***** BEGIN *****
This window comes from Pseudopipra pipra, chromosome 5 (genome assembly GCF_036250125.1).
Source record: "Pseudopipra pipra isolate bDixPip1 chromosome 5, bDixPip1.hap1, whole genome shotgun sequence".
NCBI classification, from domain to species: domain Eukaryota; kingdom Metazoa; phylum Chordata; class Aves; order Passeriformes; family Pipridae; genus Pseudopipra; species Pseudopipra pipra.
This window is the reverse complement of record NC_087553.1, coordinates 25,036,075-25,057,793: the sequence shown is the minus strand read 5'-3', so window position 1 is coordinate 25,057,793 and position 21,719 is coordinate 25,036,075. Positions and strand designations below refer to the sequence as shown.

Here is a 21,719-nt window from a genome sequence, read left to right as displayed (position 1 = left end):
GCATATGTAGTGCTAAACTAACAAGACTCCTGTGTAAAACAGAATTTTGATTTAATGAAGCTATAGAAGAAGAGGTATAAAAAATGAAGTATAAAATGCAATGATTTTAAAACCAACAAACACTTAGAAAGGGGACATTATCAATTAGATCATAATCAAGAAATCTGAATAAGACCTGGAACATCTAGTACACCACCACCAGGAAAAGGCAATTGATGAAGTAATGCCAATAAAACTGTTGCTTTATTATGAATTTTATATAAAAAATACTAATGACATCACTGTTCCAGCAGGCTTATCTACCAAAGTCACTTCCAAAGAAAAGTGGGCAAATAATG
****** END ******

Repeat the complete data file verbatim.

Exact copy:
This window comes from Pseudopipra pipra, chromosome 5 (genome assembly GCF_036250125.1).
Source record: "Pseudopipra pipra isolate bDixPip1 chromosome 5, bDixPip1.hap1, whole genome shotgun sequence".
NCBI classification, from domain to species: domain Eukaryota; kingdom Metazoa; phylum Chordata; class Aves; order Passeriformes; family Pipridae; genus Pseudopipra; species Pseudopipra pipra.
This window is the reverse complement of record NC_087553.1, coordinates 25,036,075-25,057,793: the sequence shown is the minus strand read 5'-3', so window position 1 is coordinate 25,057,793 and position 21,719 is coordinate 25,036,075. Positions and strand designations below refer to the sequence as shown.

Here is a 21,719-nt window from a genome sequence, read left to right as displayed (position 1 = left end):
GCATATGTAGTGCTAAACTAACAAGACTCCTGTGTAAAACAGAATTTTGATTTAATGAAGCTATAGAAGAAGAGGTATAAAAAATGAAGTATAAAATGCAATGATTTTAAAACCAACAAACACTTAGAAAGGGGACATTATCAATTAGATCATAATCAAGAAATCTGAATAAGACCTGGAACATCTAGTACACCACCACCAGGAAAAGGCAATTGATGAAGTAATGCCAATAAAACTGTTGCTTTATTATGAATTTTATATAAAAAATACTAATGACATCACTGTTCCAGCAGGCTTATCTACCAAAGTCACTTCCAAAGAAAAGTGGGCAAATAATG